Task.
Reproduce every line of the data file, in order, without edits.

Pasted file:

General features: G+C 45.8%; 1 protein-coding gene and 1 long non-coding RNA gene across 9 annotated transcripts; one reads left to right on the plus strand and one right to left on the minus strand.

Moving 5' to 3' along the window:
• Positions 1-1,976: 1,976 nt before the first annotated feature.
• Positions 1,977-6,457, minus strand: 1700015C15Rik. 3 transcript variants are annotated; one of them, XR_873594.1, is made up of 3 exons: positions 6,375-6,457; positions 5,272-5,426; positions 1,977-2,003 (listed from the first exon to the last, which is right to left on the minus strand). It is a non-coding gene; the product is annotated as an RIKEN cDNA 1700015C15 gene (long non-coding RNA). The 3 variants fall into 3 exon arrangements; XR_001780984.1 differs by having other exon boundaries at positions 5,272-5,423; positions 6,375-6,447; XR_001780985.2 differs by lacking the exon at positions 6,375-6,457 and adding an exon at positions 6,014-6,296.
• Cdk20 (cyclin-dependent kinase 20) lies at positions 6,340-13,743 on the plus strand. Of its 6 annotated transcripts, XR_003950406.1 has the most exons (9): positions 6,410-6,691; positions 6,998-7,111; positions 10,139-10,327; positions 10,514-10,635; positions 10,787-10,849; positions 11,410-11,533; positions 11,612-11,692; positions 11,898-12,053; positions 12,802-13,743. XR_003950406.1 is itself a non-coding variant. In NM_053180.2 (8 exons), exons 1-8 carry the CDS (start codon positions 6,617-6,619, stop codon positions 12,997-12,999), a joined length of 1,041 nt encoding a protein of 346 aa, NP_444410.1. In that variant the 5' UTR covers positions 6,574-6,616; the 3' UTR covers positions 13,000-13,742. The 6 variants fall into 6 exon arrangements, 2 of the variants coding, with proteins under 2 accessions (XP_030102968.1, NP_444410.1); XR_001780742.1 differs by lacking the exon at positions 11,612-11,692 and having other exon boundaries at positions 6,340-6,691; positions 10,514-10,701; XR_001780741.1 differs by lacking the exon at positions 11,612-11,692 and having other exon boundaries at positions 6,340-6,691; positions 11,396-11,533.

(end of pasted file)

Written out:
General features: G+C 45.8%; 1 protein-coding gene and 1 long non-coding RNA gene across 9 annotated transcripts; one reads left to right on the plus strand and one right to left on the minus strand.

Moving 5' to 3' along the window:
• Positions 1-1,976: 1,976 nt before the first annotated feature.
• Positions 1,977-6,457, minus strand: 1700015C15Rik. 3 transcript variants are annotated; one of them, XR_873594.1, is made up of 3 exons: positions 6,375-6,457; positions 5,272-5,426; positions 1,977-2,003 (listed from the first exon to the last, which is right to left on the minus strand). It is a non-coding gene; the product is annotated as an RIKEN cDNA 1700015C15 gene (long non-coding RNA). The 3 variants fall into 3 exon arrangements; XR_001780984.1 differs by having other exon boundaries at positions 5,272-5,423; positions 6,375-6,447; XR_001780985.2 differs by lacking the exon at positions 6,375-6,457 and adding an exon at positions 6,014-6,296.
• Cdk20 (cyclin-dependent kinase 20) lies at positions 6,340-13,743 on the plus strand. Of its 6 annotated transcripts, XR_003950406.1 has the most exons (9): positions 6,410-6,691; positions 6,998-7,111; positions 10,139-10,327; positions 10,514-10,635; positions 10,787-10,849; positions 11,410-11,533; positions 11,612-11,692; positions 11,898-12,053; positions 12,802-13,743. XR_003950406.1 is itself a non-coding variant. In NM_053180.2 (8 exons), exons 1-8 carry the CDS (start codon positions 6,617-6,619, stop codon positions 12,997-12,999), a joined length of 1,041 nt encoding a protein of 346 aa, NP_444410.1. In that variant the 5' UTR covers positions 6,574-6,616; the 3' UTR covers positions 13,000-13,742. The 6 variants fall into 6 exon arrangements, 2 of the variants coding, with proteins under 2 accessions (XP_030102968.1, NP_444410.1); XR_001780742.1 differs by lacking the exon at positions 11,612-11,692 and having other exon boundaries at positions 6,340-6,691; positions 10,514-10,701; XR_001780741.1 differs by lacking the exon at positions 11,612-11,692 and having other exon boundaries at positions 6,340-6,691; positions 11,396-11,533.